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EVEN IN A WORLD THAT HAS GROWN ACCUSTOMED to the possibility of negative interest rates, the idea of negative oil prices—paying people to buy oil—seems almost unfathomable. Yet that’s what happened on Monday, when West Texas Intermediate (WTI) oil prices dropped to nearly minus $40 per barrel before climbing back into positive territory by Tuesday morning. Still, the precipitous decline was enough to spark volatility, impacting not just the shares of energy producers but the broader market overall.
While lower energy prices are usually good news for consumers, the current state of oil prices is a reflection of the massive disruption to people’s lives caused by the coronavirus, says Chris Hyzy, Chief Investment Officer for Merrill and Bank of America Private Bank. “The massive oil supply glut is driven by the sharpest-ever contraction in demand. There’s nowhere to store oil right now, and nobody wants to take delivery.”
What’s likely ahead for energy and the economy?
Economically speaking, this has been called a crisis of mobility, says Hyzy. “We’re not traveling to work, to hotels, to restaurants or on business trips.” Recovery for the oil industry and the broader economy hinges on when governments and individuals decide that it’s safe to start moving again, he adds. Hyzy outlines three possible scenarios below:
To ease the current historic glut, oil producers are likely to shut down supply for May and June, Hyzy believes. In the months to come, oil prices will have to climb back to about $50 per barrel to at least cover the cost of production, he says. That could happen either through renewed demand or, if recovery stalls, through industry consolidation, as many smaller producers are forced out of the market.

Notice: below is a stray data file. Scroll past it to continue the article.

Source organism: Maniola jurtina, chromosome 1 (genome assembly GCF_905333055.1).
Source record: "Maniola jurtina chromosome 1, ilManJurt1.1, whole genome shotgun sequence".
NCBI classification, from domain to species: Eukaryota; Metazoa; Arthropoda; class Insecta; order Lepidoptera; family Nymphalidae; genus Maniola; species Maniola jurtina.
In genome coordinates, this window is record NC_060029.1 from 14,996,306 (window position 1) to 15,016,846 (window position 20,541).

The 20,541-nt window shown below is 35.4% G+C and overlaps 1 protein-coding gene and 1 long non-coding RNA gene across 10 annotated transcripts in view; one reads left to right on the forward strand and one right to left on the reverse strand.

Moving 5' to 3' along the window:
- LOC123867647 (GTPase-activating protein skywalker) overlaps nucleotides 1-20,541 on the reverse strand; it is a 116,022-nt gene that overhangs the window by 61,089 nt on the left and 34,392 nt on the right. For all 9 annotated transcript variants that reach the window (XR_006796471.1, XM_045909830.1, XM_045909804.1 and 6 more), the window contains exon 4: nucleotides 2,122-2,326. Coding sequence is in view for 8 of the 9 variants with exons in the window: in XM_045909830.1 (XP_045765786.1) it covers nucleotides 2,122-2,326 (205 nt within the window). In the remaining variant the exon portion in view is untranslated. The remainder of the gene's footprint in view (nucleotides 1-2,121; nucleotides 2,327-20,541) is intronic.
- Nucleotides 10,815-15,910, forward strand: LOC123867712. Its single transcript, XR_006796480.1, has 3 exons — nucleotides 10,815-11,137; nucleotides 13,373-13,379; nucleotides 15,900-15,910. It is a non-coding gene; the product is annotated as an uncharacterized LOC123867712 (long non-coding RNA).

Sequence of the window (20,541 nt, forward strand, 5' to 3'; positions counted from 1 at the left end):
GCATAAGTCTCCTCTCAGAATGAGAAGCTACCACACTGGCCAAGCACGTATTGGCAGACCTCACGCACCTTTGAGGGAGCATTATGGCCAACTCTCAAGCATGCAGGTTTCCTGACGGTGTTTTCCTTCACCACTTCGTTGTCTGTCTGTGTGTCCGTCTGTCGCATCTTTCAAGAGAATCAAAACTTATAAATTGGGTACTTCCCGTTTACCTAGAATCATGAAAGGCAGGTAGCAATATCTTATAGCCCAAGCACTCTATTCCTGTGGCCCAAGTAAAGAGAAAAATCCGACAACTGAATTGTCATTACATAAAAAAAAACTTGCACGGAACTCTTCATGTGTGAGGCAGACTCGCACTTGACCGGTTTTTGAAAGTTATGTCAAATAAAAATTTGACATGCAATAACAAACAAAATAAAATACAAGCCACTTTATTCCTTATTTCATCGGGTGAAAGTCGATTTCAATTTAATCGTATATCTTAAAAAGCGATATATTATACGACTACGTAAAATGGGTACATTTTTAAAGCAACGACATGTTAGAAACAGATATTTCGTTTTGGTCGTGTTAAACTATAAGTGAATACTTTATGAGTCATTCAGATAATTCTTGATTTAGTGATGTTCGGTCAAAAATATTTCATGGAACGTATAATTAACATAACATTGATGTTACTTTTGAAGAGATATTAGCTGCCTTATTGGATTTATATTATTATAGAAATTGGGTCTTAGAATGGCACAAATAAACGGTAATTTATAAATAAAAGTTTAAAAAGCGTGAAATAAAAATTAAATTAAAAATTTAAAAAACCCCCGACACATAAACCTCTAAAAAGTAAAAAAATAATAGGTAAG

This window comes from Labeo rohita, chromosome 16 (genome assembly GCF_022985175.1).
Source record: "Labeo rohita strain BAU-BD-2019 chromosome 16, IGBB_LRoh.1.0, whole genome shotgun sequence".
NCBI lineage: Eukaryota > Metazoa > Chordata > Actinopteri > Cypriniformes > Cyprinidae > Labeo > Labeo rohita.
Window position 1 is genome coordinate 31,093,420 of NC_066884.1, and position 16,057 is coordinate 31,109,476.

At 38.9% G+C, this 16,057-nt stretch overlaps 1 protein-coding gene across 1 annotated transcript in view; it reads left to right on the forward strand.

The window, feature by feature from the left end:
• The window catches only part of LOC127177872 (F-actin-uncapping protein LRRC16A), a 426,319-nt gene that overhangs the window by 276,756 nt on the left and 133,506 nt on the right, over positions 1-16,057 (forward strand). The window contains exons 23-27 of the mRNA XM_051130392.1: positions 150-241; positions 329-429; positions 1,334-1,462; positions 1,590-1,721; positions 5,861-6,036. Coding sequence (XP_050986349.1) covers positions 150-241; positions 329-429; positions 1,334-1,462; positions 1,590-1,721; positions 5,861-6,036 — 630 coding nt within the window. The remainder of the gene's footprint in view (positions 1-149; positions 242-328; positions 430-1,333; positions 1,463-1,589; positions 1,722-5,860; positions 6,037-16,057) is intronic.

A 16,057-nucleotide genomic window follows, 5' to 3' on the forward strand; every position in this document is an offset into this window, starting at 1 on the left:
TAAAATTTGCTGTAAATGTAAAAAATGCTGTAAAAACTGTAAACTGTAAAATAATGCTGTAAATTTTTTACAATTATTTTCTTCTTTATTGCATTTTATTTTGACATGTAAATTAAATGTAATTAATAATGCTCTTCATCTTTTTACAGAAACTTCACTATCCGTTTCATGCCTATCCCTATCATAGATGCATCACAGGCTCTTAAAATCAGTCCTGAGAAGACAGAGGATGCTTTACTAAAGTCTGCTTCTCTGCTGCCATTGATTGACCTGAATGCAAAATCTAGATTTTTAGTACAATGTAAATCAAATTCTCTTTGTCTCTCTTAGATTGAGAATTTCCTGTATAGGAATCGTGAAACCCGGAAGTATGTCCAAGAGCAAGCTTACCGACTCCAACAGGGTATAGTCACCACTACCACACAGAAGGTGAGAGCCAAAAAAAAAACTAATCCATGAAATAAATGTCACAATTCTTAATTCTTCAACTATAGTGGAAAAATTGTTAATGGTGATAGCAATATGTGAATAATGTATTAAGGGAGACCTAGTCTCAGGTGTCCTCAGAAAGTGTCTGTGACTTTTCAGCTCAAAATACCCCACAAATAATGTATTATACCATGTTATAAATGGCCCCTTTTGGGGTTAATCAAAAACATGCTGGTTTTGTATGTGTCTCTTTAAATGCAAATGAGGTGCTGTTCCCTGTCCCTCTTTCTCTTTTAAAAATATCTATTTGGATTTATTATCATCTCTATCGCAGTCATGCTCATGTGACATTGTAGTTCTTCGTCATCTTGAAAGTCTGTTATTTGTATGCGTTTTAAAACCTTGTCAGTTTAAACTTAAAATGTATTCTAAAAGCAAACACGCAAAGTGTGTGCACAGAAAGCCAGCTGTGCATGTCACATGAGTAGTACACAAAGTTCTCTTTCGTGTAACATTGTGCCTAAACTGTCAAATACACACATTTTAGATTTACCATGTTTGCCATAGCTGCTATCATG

What can investors consider?
We anticipate an extended period of recurring volatility as declining oil prices and other economic impacts of the coronavirus resolve themselves, says Hyzy. With so much uncertainty regarding both the health crisis and the economy, he suggests maintaining a portfolio diversified both across and within multiple asset classes. He also recommends focusing on high-quality investments, particularly in large U.S. companies that pay dividends, and on rebalancing to make sure portfolios stay invested towards long-term goals.
Information is as of 04/22/2020
Opinions are those of the author(s) and are subject to change.
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